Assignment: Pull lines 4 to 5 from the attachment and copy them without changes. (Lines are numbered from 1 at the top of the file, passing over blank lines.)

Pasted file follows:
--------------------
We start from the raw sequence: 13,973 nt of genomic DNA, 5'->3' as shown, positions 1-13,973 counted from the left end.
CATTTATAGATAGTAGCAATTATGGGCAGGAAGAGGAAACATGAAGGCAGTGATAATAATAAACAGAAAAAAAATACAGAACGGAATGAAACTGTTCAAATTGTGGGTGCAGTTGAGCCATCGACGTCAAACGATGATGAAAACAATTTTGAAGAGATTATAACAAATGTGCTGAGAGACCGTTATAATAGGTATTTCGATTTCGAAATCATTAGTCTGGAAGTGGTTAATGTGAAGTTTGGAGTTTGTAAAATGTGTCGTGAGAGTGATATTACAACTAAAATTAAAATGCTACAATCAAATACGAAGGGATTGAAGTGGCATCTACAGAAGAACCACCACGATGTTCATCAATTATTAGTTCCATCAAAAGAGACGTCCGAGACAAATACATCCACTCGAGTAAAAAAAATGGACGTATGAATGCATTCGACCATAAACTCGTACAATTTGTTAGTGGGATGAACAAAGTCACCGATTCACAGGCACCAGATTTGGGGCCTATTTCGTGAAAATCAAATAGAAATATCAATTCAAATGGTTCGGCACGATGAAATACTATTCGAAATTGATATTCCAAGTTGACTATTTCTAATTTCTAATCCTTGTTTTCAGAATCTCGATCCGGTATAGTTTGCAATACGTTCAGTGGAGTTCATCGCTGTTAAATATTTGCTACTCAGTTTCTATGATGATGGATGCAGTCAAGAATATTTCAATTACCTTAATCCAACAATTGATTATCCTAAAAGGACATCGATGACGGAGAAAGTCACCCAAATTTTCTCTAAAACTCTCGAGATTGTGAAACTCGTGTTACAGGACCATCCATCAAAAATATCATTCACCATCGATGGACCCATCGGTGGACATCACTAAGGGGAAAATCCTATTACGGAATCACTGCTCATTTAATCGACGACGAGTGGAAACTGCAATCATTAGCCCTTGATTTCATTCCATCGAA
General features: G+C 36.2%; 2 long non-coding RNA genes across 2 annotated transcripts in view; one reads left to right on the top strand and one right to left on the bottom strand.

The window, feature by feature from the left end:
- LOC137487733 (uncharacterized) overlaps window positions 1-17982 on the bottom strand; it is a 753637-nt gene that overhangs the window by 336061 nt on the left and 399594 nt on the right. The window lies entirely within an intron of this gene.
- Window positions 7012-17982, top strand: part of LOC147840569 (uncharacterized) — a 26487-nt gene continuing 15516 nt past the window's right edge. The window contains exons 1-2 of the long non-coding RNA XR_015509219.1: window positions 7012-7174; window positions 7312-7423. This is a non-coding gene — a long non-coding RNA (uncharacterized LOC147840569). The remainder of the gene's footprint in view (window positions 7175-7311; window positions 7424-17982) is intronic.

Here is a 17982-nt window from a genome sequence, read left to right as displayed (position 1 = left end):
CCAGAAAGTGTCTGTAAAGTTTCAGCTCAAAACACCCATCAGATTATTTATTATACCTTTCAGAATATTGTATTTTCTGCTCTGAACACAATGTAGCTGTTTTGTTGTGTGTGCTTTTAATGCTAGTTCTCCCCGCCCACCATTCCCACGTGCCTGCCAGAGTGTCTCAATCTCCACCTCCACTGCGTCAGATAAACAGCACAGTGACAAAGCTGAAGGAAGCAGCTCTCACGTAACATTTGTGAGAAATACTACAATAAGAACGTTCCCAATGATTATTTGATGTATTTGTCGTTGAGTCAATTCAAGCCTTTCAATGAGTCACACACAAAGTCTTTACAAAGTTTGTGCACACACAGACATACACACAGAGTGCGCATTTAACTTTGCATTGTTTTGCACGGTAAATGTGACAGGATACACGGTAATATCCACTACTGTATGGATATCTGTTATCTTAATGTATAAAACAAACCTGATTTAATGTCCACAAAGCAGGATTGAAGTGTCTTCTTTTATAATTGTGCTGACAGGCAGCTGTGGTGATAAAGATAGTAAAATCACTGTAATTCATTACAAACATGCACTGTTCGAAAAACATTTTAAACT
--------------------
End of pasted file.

The window, feature by feature from the left end:
- LOC137487733 (uncharacterized) overlaps window positions 1-17982 on the bottom strand; it is a 753637-nt gene that overhangs the window by 336061 nt on the left and 399594 nt on the right. The window lies entirely within an intron of this gene.